The worries over PFAS that began downstream from chemical plants now stretch across the country, including in Florida’s waters.
By Jordyn Kalman
Emily Donovan had no idea what “PFAS” were until the news broke that her drinking water in Brunswick County, North Carolina, had been contaminated with the chemicals.
The Chemours Company, a spin-off of DuPont, had been dumping the so-called “forever chemicals”—the technical names are per- and polyfluoroalkyl, or PFAS—into the Cape Fear River. More than 200,000 residents depend on the river for drinking water.
Communities downstream of the Fayetteville plant were potentially exposed to more than 250 different types of PFASs, Donovan said. The chemicals are associated with a range of negative health outcomes from endocrine disruption to cancer, according to the National Toxicology Program and National Institute of Environmental Health Sciences. Donovan and her neighbors believe their exposure led to the development of a thyroid cancer cluster among residents.
“We really still don’t have a complete picture of just how much we were exposed to.”–Emily Donovan, Clean Cape Fear
“We really still don’t have a complete picture of just how much we were exposed to,” said Donovan, who works full-time on PFAS and safe drinking water through the advocacy group she cofounded, Clean Cape Fear. “So that was really shocking and disturbing that a company with such a high visibility was doing this in our backyard.”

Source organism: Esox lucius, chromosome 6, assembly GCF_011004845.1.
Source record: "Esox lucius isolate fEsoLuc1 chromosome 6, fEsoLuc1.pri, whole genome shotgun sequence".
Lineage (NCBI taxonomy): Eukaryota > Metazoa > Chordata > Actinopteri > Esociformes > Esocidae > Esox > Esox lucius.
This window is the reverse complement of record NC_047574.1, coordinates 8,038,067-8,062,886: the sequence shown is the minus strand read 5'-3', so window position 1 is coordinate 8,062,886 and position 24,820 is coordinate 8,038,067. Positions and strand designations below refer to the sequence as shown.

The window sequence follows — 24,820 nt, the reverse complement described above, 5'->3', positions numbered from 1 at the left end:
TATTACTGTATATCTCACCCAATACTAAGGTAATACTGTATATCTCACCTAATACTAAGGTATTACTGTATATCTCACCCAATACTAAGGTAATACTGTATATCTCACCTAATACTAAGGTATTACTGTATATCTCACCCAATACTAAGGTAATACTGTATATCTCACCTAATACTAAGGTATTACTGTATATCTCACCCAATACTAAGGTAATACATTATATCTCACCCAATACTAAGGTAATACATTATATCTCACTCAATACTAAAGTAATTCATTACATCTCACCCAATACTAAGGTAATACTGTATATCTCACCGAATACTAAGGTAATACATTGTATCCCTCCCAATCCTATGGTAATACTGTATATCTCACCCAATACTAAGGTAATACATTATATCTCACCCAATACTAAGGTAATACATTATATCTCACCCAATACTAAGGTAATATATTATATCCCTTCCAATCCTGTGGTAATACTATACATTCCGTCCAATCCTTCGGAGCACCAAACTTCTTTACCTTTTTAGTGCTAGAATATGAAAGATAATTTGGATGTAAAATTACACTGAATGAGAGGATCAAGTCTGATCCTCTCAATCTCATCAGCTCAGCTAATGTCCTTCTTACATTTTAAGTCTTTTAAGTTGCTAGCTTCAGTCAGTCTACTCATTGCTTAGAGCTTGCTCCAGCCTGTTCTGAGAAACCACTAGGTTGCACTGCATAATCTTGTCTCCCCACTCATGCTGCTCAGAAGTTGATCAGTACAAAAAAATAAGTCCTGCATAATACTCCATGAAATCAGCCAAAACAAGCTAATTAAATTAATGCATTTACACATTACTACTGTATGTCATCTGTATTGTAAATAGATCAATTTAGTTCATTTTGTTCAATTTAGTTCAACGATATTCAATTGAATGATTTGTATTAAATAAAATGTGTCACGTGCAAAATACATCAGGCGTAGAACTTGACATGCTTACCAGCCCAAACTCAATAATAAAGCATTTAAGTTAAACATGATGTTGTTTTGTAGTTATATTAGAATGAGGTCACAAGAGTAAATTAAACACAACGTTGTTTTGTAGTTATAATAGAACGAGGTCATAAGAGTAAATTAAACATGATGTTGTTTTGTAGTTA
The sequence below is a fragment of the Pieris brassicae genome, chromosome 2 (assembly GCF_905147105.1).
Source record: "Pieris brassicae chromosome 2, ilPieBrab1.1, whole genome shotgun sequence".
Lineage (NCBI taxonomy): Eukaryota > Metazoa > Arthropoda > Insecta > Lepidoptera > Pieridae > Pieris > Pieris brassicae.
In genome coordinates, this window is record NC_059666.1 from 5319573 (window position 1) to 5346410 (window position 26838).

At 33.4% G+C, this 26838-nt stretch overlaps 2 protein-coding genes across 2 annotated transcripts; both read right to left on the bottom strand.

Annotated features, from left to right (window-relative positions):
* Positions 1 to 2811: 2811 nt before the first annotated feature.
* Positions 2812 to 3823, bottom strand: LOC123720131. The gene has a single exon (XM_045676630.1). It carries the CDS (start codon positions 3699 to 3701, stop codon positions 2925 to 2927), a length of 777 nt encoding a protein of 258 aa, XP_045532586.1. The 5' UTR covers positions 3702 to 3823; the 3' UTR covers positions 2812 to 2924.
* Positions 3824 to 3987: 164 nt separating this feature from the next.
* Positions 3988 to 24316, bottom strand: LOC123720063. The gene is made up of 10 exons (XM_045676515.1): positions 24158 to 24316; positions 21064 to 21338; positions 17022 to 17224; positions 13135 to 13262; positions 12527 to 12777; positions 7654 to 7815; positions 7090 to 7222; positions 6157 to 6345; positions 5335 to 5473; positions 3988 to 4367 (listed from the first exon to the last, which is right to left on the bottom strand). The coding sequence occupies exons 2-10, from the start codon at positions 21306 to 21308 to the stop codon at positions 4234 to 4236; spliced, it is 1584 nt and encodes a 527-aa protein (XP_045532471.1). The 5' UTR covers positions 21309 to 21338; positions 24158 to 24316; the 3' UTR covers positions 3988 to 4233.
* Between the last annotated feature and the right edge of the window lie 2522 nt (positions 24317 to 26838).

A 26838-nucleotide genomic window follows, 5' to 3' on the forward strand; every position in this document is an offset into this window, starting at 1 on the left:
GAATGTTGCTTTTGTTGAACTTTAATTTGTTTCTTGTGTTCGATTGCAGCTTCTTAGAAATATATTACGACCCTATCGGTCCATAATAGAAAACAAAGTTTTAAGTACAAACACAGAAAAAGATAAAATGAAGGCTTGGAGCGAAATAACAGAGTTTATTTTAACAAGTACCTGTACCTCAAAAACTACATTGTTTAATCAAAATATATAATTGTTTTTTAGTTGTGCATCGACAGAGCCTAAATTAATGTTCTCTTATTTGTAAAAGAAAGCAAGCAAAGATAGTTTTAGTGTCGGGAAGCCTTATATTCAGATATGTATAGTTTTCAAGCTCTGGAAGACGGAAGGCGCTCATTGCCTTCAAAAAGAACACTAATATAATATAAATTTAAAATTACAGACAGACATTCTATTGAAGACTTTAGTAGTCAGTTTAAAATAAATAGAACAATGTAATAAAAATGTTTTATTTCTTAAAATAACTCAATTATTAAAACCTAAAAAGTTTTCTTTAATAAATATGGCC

The worries that began in communities downstream from chemical plants now stretch across the country, including in Florida. PFAS are being found in significant concentrations where they were used, including in military bases; airfields and airports; and firefighting practice areas. Results of wider state testing by University of Florida’s Center for Environmental & Human Toxicology are expected later this year.
What are PFAS?
PFASs are a family of thousands of chemicals produced commercially since the 1950s, with many still used today. They can be found in manufacturing processes, industrial products, firefighting equipment and consumer goods including food packaging, cookware, upholstery, carpets, cosmetics, paper, paint, pesticides, architectural products and much more.
They resist heat, water and oil. What make them attractive for manufacturing also makes them harmful to humans.
They were nicknamed “forever chemicals” because they do not break down naturally over time. This allows PFAS to easily migrate through the environment, contaminating everything from drinking water to food, soil, dust and wildlife.
Many companies that had been using PFAS in their products have phased it out. But PFAS are still ubiquitous.
Some companies may still be producing PFAS or distributing existing stocks. The chemicals are still present in many imported goods. And manufacturers have begun replacing PFAS with structurally similar and largely untested chemicals that may pose the same safety hazards.
The persistence and mobility of PFAS, combined with decades of production and distribution, has created concerns about human health risks.
PFAS Health Risks